Teano station

Atrium for commerce and cultural events, Teano





































The prosaic Gardenie station.

1930s public housing in the far-flung suburbs.
The 5th station, Gardenie, again is ordinary. Outside it we were reminded that the Fascists built public housing out this far in the 1930s, sending workers far away from where the jobs might be, and sending any potential challengers to the regime out of communication with the city.






















We ended up at Mirti in Centocelle, a once disparaged suburb of Rome that is reviving a bit, and certainly the metro line will help that.
That's a victory sign at Mirti, as well as storm clouds brewing.
 Besides having time to give the victory sign, we found a tour group in this station and we learned more about the entire project (including the use of the TBMs).
Tour group at the Mirti station.


At this point, we figured we probably had walked close to 10 miles - the 5.4 km is the way the Metro or crow flies.  Walking between stations is much more circuitous.  Plus we went up and down the stairs at each station (the escalators weren't operating). And it was starting to rain.


Dianne checks the various transit options.
Walking another 4 or 5 miles back to our moto was ruled out.  While celebrating our 6-station triumph with a glass of wine in Centocelle at a familiar bar there, we discovered the "trenino," or urban train, was not far away.  So we walked over to it, through the familiar non-glitzy underpass of existing Rome transit, to catch the train back reasonably close to "Lodi" and our moto.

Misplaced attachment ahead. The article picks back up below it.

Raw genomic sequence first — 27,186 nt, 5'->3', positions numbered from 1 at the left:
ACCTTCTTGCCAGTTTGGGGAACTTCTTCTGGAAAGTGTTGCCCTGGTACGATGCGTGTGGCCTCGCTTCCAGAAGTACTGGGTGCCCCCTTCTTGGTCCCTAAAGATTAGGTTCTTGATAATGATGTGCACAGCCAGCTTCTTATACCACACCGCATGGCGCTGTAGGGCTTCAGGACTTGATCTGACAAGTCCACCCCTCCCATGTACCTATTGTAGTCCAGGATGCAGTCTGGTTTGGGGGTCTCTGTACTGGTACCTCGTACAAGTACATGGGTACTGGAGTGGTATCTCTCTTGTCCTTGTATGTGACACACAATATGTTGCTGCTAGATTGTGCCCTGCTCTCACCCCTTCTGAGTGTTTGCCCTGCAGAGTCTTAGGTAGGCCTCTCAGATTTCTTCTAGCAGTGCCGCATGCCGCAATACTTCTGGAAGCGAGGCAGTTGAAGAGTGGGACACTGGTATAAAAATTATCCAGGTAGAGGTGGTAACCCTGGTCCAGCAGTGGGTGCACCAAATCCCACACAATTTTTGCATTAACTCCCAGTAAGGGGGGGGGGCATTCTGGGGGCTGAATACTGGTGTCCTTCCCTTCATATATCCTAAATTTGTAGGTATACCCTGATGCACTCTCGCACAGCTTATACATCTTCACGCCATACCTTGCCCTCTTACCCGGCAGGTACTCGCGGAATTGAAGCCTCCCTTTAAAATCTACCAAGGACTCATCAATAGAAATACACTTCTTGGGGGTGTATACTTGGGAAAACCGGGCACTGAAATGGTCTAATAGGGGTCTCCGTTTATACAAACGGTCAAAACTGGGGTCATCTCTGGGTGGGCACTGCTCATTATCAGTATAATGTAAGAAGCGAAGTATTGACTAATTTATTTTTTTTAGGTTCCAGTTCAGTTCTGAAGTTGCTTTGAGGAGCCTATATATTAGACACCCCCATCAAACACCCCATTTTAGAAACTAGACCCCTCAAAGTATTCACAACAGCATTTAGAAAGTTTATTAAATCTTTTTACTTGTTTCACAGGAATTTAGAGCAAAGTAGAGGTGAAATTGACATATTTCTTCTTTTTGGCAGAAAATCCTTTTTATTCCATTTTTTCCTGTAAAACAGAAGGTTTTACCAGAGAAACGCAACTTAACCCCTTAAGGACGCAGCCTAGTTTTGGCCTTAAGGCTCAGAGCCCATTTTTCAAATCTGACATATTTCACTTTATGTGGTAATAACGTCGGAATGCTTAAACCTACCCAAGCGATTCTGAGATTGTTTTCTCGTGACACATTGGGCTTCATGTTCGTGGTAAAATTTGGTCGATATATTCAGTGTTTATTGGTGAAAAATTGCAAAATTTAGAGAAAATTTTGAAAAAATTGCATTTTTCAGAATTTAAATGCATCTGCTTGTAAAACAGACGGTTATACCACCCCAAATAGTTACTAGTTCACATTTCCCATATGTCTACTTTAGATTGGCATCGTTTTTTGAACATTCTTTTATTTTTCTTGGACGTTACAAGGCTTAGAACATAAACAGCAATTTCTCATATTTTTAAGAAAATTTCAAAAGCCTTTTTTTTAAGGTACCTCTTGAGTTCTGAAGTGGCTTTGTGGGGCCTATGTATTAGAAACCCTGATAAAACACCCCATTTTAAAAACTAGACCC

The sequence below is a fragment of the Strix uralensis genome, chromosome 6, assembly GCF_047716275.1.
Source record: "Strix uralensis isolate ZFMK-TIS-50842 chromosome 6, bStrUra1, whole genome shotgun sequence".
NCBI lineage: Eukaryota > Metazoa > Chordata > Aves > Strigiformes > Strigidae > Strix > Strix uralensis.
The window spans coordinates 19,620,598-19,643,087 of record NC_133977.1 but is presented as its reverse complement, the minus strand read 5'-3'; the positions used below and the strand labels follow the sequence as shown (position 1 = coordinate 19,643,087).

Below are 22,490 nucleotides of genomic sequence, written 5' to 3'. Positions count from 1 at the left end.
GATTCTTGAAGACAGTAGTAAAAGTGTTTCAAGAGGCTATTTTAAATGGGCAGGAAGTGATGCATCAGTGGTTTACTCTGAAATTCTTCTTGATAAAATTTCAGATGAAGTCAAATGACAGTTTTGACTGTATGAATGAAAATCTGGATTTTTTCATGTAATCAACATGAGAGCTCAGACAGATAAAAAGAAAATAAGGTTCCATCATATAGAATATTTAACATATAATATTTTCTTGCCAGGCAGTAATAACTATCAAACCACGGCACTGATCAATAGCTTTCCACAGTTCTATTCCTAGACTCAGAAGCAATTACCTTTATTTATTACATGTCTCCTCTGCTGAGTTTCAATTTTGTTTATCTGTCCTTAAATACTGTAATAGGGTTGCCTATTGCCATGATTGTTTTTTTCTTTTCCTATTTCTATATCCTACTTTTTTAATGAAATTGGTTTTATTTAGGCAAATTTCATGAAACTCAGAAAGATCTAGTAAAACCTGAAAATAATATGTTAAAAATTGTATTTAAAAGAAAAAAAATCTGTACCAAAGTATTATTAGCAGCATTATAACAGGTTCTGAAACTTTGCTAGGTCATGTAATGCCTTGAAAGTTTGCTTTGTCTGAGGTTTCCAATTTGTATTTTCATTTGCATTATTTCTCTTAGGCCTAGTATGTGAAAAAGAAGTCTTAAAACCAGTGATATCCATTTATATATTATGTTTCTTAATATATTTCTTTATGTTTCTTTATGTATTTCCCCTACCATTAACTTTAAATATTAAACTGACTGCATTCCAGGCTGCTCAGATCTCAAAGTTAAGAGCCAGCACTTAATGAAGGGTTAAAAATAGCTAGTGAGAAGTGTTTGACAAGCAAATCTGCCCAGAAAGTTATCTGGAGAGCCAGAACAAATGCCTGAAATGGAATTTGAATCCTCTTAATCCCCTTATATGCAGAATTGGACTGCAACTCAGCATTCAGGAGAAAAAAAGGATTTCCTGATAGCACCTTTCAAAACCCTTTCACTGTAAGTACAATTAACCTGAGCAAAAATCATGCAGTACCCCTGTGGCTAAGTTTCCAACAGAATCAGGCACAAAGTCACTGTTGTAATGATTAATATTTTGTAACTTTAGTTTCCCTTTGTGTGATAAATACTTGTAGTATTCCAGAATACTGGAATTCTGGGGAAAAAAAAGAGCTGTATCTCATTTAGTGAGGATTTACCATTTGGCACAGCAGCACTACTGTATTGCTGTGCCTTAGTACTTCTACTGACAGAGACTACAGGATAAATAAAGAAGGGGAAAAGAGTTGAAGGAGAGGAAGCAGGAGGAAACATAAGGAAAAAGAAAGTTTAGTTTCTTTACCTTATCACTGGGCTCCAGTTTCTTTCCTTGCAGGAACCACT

What the 'normal' transit underground looks like.






The Italians are good at design, and these stations are striking in their pristine state.  We don't want to think what they might look like if the graffiti artists get busy on them.  This project connects some of these far flung suburbs and we hope makes Romans living in them feel more in touch with the city itself.
Video in the station teaching kids to hang on.



We'll do a check in 2016 to see how the system is progressing.


Dianne


Study in black and white